We first met Sumayi James when we visited Lukungu School near Grumeti in 2006 and the projects the Africa Foundation were undertaking there. Sumayi was the Maths teacher, and we couldn’t help being impressed with this fine young woman. She was already a Local Champion who, in addition to her teaching duties, was reaching out to AIDS victims in the community and continues to look after AIDS orphans in her own home.
So, when the opportunity arose, the Africa Foundation were pleased to sponsor Sumayi to attend a two-year Diploma course in Early Learning at the Tanzanian College of Early Learning in Korogwe, so that she could take these extra skills back into her community.
As a result, Sumayi gave up her teaching job at Lukungu, left her three young children at home and – with the blessing of her very supportive husband and the community – took her place at the College to gain her Diploma.
My husband, Robin is the Chairman of Africa Foundation UK and we had promised Sumayi we would attend her Graduation, so, on 4th June 2010 we travelled out to Tanzania and were met at Kilimanjaro Airport early in the morning by Ernest Mgonho from &Beyond Foundation, and Jeremiah, Sumayi’s husband, who had come up from Lamadi near Mwanza on Lake Victoria.
We set off for the four hour journey to Korogwe, following the road to Dar es Salaam about 100 kms inland, through flat arid land, with the dramatic Usambara range of mountains running alongside us, then through extensive sisal farms, and climbing through the lush, almost tropical, foothills to reach Korogwe.
On the morning of the graduation, we gathered at the entrance to the College, established by Norwegians in 2001, and situated outside Korogwe with a beautiful view over the hills. Students, teachers and graduates, resplendent in their robes, had begun to sing and dance as the band played. Then, at a signal from the Principal, the band led the happy procession singing and swaying up the drive to the College and into the beautifully decorated main hall, open on all sides to the cooling breeze, packed with dignitaries, students from the College and from the Primary and Secondary schools associated with the college.
There was a full programme of events – performances from the school children from Hill View Primary and Hill View Secondary Schools, including poetry, a fashion show, recitals, dancing and singing and a particularly moving solo from a teenage AIDS orphan who had composed the hauntingly beautiful song himself, and which brought tears to many eyes. The graduates each gave a dissertation on a certain person in history who had made a significant contribution to early child care/education – Sumayi chose Maria Montessori as her subject.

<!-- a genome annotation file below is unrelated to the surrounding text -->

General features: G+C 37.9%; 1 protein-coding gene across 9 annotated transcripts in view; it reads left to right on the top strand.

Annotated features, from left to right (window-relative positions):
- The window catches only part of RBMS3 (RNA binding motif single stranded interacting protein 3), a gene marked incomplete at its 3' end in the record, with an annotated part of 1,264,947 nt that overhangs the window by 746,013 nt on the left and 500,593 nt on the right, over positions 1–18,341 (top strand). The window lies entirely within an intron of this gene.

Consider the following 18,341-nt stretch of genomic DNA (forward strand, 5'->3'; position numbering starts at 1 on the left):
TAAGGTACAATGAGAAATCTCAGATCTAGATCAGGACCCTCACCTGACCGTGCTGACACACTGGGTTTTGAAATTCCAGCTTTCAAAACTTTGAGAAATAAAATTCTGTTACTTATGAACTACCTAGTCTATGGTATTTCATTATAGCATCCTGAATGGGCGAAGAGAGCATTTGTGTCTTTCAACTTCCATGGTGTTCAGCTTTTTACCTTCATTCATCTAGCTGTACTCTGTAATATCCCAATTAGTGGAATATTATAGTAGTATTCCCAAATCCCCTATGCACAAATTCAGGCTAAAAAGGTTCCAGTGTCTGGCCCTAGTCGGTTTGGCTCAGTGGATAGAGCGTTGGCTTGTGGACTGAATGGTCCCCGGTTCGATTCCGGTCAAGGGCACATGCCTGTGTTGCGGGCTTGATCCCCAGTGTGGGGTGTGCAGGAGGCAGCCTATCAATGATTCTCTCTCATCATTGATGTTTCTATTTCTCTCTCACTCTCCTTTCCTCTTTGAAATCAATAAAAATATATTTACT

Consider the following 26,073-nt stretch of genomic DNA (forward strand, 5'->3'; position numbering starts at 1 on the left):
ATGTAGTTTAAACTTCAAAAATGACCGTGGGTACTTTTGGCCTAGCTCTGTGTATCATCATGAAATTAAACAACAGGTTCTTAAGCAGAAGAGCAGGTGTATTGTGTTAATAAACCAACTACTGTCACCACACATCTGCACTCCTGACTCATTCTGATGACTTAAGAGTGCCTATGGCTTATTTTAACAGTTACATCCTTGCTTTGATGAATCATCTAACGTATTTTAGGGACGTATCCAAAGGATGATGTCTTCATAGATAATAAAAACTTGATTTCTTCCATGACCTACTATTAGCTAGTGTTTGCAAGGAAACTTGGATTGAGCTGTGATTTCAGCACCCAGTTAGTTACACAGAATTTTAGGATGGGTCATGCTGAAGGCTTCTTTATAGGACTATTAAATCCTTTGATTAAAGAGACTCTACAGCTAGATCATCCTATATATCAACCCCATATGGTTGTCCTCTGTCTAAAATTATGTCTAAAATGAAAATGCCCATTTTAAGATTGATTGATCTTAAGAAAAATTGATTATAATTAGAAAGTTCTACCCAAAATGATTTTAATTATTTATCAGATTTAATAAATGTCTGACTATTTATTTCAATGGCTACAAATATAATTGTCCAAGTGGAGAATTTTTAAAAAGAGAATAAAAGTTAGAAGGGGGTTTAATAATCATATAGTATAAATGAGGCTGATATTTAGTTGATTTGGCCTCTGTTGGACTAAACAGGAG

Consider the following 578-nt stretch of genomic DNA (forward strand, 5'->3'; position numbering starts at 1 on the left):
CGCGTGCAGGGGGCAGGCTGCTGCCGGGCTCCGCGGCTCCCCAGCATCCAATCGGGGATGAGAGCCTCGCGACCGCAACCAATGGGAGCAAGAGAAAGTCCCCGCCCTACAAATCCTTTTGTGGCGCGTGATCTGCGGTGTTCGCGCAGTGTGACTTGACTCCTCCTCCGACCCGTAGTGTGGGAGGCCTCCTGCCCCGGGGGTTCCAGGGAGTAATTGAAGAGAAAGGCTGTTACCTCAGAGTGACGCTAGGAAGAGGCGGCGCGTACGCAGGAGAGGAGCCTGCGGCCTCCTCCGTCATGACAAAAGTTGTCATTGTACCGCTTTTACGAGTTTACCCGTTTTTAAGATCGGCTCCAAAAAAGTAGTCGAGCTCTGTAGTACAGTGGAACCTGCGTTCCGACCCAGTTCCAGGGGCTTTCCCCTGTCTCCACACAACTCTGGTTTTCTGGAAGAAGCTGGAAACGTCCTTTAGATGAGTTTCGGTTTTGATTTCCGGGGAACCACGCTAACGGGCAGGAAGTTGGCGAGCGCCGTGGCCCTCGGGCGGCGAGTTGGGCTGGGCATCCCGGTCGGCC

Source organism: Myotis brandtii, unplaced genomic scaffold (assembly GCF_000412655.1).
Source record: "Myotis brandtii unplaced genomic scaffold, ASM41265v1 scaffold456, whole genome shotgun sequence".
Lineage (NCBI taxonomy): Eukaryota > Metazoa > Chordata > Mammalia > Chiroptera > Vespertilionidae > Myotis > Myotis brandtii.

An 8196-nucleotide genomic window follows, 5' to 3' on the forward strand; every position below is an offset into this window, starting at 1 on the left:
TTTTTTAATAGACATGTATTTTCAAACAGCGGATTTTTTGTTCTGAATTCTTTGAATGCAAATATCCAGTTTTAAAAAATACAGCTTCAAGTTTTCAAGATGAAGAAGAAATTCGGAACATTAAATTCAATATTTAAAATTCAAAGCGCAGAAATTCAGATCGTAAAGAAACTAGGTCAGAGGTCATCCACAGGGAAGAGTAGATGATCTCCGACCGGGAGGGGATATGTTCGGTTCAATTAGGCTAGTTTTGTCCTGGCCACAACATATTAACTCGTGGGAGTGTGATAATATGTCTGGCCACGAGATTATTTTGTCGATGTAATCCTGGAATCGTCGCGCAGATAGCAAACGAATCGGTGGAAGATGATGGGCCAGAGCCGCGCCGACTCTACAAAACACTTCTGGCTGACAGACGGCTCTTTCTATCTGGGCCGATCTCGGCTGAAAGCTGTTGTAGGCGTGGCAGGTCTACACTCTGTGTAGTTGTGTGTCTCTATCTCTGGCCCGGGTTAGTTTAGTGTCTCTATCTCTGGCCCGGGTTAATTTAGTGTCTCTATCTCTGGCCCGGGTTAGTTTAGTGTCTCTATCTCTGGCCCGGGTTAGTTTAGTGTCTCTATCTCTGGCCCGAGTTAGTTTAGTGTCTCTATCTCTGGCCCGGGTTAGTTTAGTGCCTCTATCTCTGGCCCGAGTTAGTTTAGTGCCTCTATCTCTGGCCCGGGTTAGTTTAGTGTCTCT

The dignitaries, who comprised the Principal of the College, Chairman of the Governors, representatives from the Ministry of Health and Welfare, Administration of Children’s Rights, Law and Constitution, the Ruling CCM Party, the Water Board, and the District Doctor who attended to the students needs, all spoke eloquently and at length and then Robin and I were both called on to address the assembled crowd. Then the Principal awarded each Graduate their certificate, and their family and friends draped their candidate with brightly coloured garlands while everyone clapped and laughed.
So much preparation and forethought had gone into ensuring the success of this happy occasion and afterwards we were treated to lunch set out in the large dining hall, also open on all sides to take advantage of any cool air during the intense heat of the day.
That evening Sumayi had organised a special dinner at a local restaurant in Korogwe which was a joyous event, to thank the Africa Foundation as sponsors, to say goodbye to some of the graduates and teachers who had become her friends and to celebrate a tremendous achievement. There were more speeches, although this time one of the teachers acted as interpreter from Swahili to English, and the other way round when it was Robin and my turn to say our thanks. We congratulated Sumayi on a superb effort to achieve second place overall for the year, and we thanked her husband , Jeremiah, and the rest of her family for their amazing support which made it possible for her to spend two years so far away.